It’s far from impossible to cast an illegal vote but a great deal more difficult to do so on a scale that decides an election. For every study suggesting widespread voting by ineligible non-citizens, felons or dead people, there are multiple studies or investigations painting voter fraud as rare and inconsequential. An oft-cited 2007 study by the Brennan Center for Justice at New York University School of Law concluded that "many of the claims of voter fraud amount to a great deal of smoke without much fire."
5. If fraud is unlikely, why worry about U.S. elections?
From hanging chads to broken-down machines, the highly decentralized, volunteer-dependent U.S. voting system produces gripes and laments every election. Whether electronic vote-counting machinery can be compromised, by foreign hackers or anyone else, is probably the most commonly cited concern this time as well. There are discussions in Washington on whether to designate elections as national critical infrastructure, which could bring federal money and technological support to protect state voting systems.
6. Haven’t Democrats complained in the past as well?
They have. A decade ago, following back-to-back wins by George W. Bush, Democrats questioned the reliability and integrity of electronic voting machines that leave no paper trail for recounts or audits. Republicans also point out that Democrat Al Gore didn’t automatically accept the results of the razor-thin 2000 election, which eventually went all the way to the Supreme Court. But Gore wasn’t challenging a consensus victory for Bush -- he withdrew his election night concession only after Bush’s lead in Florida, the decisive state, had narrowed to the point where it became apparent there would be an automatic recount. Weeks later, after the U.S. Supreme Court blocked a manual recount ordered by Florida courts, Gore conceded for good.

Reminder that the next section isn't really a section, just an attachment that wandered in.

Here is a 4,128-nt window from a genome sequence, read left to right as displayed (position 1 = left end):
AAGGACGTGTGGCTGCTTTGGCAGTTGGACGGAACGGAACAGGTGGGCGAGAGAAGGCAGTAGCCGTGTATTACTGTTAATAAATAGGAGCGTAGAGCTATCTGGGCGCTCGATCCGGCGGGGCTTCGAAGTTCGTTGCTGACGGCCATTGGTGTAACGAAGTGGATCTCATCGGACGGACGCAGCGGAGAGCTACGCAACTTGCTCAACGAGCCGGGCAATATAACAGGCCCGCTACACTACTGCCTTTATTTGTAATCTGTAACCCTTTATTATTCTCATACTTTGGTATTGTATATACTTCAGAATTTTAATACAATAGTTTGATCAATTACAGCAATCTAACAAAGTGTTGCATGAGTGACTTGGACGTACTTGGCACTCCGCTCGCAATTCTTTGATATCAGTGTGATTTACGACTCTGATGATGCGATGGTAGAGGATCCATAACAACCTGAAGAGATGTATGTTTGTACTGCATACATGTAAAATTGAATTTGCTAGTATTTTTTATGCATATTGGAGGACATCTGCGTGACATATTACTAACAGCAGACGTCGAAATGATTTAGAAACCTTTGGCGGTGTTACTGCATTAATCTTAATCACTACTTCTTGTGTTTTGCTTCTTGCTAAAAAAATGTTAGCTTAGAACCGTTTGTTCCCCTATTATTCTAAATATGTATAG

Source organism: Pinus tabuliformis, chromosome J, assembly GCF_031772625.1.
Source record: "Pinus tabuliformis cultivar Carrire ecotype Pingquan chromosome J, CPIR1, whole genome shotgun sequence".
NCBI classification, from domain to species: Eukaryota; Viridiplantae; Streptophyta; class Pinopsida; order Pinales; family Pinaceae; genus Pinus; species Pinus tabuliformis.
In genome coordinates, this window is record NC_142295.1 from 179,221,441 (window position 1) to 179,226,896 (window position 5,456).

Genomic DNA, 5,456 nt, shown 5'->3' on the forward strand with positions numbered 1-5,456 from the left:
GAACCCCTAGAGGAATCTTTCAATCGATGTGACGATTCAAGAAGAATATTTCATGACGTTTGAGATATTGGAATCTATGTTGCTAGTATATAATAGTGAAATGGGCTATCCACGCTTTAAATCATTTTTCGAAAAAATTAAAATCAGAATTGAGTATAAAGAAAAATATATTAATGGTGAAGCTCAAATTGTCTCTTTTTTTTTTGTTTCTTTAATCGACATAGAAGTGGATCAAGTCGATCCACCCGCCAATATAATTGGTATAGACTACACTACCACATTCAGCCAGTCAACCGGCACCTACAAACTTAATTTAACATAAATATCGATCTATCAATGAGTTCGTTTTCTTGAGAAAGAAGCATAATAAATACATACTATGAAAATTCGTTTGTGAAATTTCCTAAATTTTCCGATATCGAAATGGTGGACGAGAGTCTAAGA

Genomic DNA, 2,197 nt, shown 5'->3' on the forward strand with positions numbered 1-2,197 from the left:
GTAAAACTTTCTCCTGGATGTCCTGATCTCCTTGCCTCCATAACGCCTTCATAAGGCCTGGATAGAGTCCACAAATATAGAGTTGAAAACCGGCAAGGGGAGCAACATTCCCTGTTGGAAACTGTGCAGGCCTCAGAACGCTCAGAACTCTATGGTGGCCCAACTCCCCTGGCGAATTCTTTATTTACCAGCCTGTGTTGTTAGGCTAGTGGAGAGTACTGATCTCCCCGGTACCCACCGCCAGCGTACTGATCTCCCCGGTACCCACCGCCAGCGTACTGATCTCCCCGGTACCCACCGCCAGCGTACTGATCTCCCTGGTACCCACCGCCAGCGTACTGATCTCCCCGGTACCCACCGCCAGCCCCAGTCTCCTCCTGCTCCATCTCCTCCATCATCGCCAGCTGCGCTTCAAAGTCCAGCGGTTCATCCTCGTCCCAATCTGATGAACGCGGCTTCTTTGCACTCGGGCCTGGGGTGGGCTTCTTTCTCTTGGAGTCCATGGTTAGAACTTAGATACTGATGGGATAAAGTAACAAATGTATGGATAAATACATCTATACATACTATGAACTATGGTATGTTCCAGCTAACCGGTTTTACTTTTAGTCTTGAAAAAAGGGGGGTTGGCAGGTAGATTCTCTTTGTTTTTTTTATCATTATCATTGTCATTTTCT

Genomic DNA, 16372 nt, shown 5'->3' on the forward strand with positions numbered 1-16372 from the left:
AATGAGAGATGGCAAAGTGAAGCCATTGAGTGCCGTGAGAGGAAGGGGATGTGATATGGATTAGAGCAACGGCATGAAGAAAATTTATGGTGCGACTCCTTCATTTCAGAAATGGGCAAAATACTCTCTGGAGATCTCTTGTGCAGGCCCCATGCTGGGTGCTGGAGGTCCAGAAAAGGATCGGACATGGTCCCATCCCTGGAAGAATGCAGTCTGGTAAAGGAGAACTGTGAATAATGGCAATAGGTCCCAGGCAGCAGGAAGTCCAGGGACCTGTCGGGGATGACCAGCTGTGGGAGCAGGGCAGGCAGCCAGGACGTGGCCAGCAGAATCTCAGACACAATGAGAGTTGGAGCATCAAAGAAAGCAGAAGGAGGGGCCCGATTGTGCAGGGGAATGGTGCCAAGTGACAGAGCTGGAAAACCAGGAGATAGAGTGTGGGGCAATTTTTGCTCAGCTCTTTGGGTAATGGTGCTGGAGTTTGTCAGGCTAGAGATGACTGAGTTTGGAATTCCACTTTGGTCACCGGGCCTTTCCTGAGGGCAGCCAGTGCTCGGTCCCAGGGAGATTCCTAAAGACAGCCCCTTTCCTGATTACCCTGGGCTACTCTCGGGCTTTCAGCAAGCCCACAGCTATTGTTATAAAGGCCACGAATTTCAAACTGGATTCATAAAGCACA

7. Why does Trump single out Pennsylvania?
There’s some history. Conspiracy theories shared on the Internet held that fraud had cost Republican Mitt Romney votes in sections of Philadelphia in the 2012 election. (Those theories were debunked.) On Election Day in 2008, two members of the New Black Panther Party, wearing military gear, stood outside a Philadelphia polling place, prompting a federal voter-intimidation lawsuit against the men and their black nationalist organization. Republicans howled when the Justice Department dismissed most of the case. Plus, Pennsylvania is one of 17 states that won’t require voters to show some form of identification. It passed a photo-ID requirement, but a state judge struck it down in 2014, writing that it would "disenfranchise hundreds of thousands of valid voters."
The Reference Shelf
- A story on Trump’s complaints that the election is "rigged" by the media.
- Trump has cried "rigging" lots of times.
- A QuickTake explainer on U.S. voter-rights fights.
- Bloomberg View columnist Stephen L. Carter on America’s long history of disputed presidential elections.
- Hillary Clinton also speaks of a "rigged system."
- A Bloomberg View column by Francis Wilkinson on why Trump shows the system isn’t rigged.
- A state-by-state rundown of voter ID laws by the National Conference of State Legislatures.